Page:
It was a long time ago.

Someone grunted under a mattress. Then there was silence again. Beverly had spent a weekend with Phoebe and her large, Catholic family in Wichita. Her father was a physician there. Should be easy to find. If that nice thug Mr. Swanson would fork over a thousand bucks for a few harmless answers, how much would he pay for some real background on Claire Clement?

She'd find Phoebe. Last she heard, she was in L.A. playing the same game Beverly was playing in New York. She'd shake down Swanson for all she could, then maybe find another place to live, a larger flat with nicer friends who'd keep the riffraff out.

Where was Swanson's card?

FITCH SKIPPED the morning's testimony to engage in a rare briefing, an event he despised. His guest was important, though. The man's name was James Local, head of the private investigation company to which Fitch was paying a fortune. Hidden in Bethesda, Local's firm hired lots of former government intelligence agents, and in the normal course of things an excursion into the heartland to locate a lone American female with no criminal record would be a nuisance. Their specialty was monitoring illegal arms shipments, tracking terrorists, and the like.

But Fitch had plenty of money, and the work involved only the slightest risk of flying bullets. The work had also been quite fruitless, and this was the reason Local was in Biloxi.

Swanson and Fitch listened as Local, without the slightest trace of apology, detailed their efforts of the past four days. Claire Clement had not existed before she appeared in Lawrence in the summer of 1988. Her first apartment was a two-bedroom condo she rented by the month and paid for with cash. The utilities were in her name-water, electric, gas. If she'd used the courts of Kansas for a legal name change, there was no record of it. Such files are kept locked, but they had managed to access them nonetheless. She didn't register to vote, didn't purchase car tags, didn't purchase real estate, but she did possess a Social Security number, which she'd used for employment purposes at two places-Mulligan's and a clothing boutique just off campus. A Social Security card is relatively easy to get, and it makes life much easier for a person on the run. They had managed to obtain a copy of her application for it, which revealed nothing useful. She had not applied for a passport.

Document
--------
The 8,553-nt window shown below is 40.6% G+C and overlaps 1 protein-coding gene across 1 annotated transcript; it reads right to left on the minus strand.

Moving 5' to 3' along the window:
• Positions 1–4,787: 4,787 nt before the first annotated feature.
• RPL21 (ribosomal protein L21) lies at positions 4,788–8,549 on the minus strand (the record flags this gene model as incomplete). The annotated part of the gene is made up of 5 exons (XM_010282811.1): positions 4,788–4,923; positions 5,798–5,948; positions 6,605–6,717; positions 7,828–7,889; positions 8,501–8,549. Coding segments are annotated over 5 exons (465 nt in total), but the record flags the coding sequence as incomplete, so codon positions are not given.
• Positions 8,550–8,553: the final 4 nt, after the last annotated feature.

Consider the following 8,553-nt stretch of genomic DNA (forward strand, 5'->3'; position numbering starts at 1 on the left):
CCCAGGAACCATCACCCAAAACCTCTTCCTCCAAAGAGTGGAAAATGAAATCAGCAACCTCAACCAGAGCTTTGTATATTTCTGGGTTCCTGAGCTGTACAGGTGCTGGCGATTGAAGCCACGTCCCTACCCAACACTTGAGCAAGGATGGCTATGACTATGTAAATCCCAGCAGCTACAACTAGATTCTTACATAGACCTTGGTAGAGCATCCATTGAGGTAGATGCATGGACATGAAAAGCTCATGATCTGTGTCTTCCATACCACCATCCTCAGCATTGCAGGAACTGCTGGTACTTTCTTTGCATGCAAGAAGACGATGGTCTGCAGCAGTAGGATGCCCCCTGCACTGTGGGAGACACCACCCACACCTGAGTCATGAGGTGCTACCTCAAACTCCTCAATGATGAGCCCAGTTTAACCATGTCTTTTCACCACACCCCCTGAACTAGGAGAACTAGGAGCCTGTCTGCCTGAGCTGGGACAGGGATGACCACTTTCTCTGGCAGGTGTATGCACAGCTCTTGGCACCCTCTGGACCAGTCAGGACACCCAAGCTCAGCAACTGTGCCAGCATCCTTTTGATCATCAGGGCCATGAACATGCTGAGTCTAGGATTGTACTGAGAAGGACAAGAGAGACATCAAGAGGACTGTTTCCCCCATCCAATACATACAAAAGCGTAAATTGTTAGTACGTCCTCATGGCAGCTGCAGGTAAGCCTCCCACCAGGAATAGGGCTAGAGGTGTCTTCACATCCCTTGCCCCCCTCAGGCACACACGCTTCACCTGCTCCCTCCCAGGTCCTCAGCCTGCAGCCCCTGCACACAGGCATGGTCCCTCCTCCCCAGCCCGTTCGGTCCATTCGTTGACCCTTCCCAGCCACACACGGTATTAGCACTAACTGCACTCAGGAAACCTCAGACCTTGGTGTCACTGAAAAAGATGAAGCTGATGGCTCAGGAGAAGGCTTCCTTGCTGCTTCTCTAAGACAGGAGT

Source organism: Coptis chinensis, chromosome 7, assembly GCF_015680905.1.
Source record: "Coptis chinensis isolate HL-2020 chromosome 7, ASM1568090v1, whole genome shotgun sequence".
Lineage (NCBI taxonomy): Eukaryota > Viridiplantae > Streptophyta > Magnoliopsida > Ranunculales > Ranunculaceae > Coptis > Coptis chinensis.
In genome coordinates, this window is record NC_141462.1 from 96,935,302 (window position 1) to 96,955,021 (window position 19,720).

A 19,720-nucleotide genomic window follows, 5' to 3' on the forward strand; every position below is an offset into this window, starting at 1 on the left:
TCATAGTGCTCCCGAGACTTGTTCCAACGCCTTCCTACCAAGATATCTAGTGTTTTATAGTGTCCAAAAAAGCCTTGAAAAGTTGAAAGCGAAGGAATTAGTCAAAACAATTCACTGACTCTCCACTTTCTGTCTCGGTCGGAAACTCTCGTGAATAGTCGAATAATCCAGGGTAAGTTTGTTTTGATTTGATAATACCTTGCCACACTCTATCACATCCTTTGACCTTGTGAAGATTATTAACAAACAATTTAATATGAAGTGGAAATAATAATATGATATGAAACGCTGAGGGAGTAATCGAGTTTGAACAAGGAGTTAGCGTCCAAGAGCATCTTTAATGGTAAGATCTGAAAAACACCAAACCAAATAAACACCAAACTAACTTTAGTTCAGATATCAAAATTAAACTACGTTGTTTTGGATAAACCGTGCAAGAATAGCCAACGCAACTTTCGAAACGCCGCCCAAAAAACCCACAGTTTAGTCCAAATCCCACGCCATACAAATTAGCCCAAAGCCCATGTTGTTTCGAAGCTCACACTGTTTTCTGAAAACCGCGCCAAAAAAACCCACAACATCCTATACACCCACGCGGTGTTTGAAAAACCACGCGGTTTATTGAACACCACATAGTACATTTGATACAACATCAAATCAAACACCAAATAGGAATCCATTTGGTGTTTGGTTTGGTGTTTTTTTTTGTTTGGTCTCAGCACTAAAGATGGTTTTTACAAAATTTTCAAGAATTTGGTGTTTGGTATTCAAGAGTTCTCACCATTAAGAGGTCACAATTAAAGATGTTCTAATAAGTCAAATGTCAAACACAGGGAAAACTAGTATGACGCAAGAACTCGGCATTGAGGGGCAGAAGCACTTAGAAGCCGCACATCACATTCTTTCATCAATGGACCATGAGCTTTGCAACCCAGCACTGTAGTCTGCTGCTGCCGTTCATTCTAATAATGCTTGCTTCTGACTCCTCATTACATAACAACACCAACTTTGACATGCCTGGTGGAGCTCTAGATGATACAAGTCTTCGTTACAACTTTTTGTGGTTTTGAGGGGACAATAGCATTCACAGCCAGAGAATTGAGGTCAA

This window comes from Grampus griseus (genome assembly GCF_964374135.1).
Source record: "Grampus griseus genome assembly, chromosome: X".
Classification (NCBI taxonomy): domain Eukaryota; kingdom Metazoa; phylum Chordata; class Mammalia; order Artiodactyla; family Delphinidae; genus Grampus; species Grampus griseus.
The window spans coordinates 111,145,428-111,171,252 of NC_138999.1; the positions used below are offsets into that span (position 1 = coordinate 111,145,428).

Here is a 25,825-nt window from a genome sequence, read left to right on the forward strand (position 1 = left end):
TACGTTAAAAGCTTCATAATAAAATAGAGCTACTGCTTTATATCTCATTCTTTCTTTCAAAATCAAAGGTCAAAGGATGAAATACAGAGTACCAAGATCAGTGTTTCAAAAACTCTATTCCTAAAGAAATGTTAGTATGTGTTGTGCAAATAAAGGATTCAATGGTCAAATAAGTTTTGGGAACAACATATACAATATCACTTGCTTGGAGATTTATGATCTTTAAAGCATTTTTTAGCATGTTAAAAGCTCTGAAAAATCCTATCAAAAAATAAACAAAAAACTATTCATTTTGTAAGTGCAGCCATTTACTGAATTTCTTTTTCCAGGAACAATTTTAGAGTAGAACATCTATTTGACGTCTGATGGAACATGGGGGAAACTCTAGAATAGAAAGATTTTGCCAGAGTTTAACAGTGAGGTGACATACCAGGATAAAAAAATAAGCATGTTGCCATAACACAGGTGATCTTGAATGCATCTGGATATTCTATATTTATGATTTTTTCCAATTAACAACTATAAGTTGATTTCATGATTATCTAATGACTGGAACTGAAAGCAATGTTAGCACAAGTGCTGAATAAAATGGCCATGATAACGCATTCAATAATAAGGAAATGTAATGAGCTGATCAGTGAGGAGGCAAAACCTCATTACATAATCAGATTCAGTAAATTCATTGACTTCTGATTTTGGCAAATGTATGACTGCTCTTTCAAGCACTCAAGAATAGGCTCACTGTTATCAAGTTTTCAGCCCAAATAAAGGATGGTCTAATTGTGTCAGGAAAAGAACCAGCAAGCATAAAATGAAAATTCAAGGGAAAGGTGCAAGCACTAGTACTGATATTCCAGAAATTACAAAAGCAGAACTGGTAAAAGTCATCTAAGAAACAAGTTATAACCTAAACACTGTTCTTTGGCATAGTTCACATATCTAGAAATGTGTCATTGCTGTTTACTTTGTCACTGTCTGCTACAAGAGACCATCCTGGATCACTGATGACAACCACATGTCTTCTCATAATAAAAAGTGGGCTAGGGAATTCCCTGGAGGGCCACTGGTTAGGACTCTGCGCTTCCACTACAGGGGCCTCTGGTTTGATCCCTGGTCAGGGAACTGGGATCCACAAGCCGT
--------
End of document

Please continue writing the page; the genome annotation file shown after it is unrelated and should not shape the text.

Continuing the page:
It was Local's opinion that she had legally changed her name in another state, just pick one of the other forty-nine, then moved to Lawrence with a fresh identity.

They had her phone records for the three years she lived in Lawrence. There were no long distance calls billed to her. He repeated this twice so it would sink in. No long distance calls in three years. At the time, the phone company did not keep records of incoming long distance calls, so the printouts revealed nothing but the local activity. They were checking numbers. She used her phone sparingly.

"How does a person live with no long distance calls? What about family, old friends?" Fitch asked incredulously.

"There are ways," Local said. "Lots of ways, really. Maybe she borrowed a friend's phone. Maybe she went to a motel once a week, some budget place where they let you charge calls to your room, then pay for them with the bill when you check out. There's no way to trace that."

"Unbelievable," Fitch mumbled.

"I gotta tell you, Mr. Fitch, this girl is good. If she made a mistake, we haven't found it yet." The respect was obvious in Local's voice. "A person like this plans every move from the viewpoint that someone will come looking later."

"Sounds like Marlee," Fitch said, as if he were admiring a daughter.

She had two credit cards in Lawrence-a Visa and a Shell gas card. Her credit history revealed nothing remarkable or helpful. Evidently, most of her expenditures were in cash. No telephone cards either. She wouldn't dare make that mistake.